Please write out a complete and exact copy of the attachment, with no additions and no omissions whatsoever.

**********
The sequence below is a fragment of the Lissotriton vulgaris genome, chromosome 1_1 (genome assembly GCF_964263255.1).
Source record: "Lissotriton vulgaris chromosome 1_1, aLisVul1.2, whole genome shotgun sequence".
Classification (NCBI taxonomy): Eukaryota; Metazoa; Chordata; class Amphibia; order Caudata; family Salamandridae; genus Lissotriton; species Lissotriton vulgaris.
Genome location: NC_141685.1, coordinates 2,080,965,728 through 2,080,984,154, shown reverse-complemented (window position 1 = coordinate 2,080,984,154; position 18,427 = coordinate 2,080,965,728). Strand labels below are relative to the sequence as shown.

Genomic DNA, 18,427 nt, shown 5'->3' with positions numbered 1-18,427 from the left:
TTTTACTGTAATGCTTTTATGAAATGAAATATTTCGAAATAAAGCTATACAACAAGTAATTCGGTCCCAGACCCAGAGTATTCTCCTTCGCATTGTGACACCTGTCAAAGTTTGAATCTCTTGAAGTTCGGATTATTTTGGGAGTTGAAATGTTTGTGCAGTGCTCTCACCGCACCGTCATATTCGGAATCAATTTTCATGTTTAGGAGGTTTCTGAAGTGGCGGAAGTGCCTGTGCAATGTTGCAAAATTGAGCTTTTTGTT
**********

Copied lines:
The sequence below is a fragment of the Lissotriton vulgaris genome, chromosome 1_1 (genome assembly GCF_964263255.1).
Source record: "Lissotriton vulgaris chromosome 1_1, aLisVul1.2, whole genome shotgun sequence".
Classification (NCBI taxonomy): Eukaryota; Metazoa; Chordata; class Amphibia; order Caudata; family Salamandridae; genus Lissotriton; species Lissotriton vulgaris.
Genome location: NC_141685.1, coordinates 2,080,965,728 through 2,080,984,154, shown reverse-complemented (window position 1 = coordinate 2,080,984,154; position 18,427 = coordinate 2,080,965,728). Strand labels below are relative to the sequence as shown.

Genomic DNA, 18,427 nt, shown 5'->3' with positions numbered 1-18,427 from the left:
TTTTACTGTAATGCTTTTATGAAATGAAATATTTCGAAATAAAGCTATACAACAAGTAATTCGGTCCCAGACCCAGAGTATTCTCCTTCGCATTGTGACACCTGTCAAAGTTTGAATCTCTTGAAGTTCGGATTATTTTGGGAGTTGAAATGTTTGTGCAGTGCTCTCACCGCACCGTCATATTCGGAATCAATTTTCATGTTTAGGAGGTTTCTGAAGTGGCGGAAGTGCCTGTGCAATGTTGCAAAATTGAGCTTTTTGTT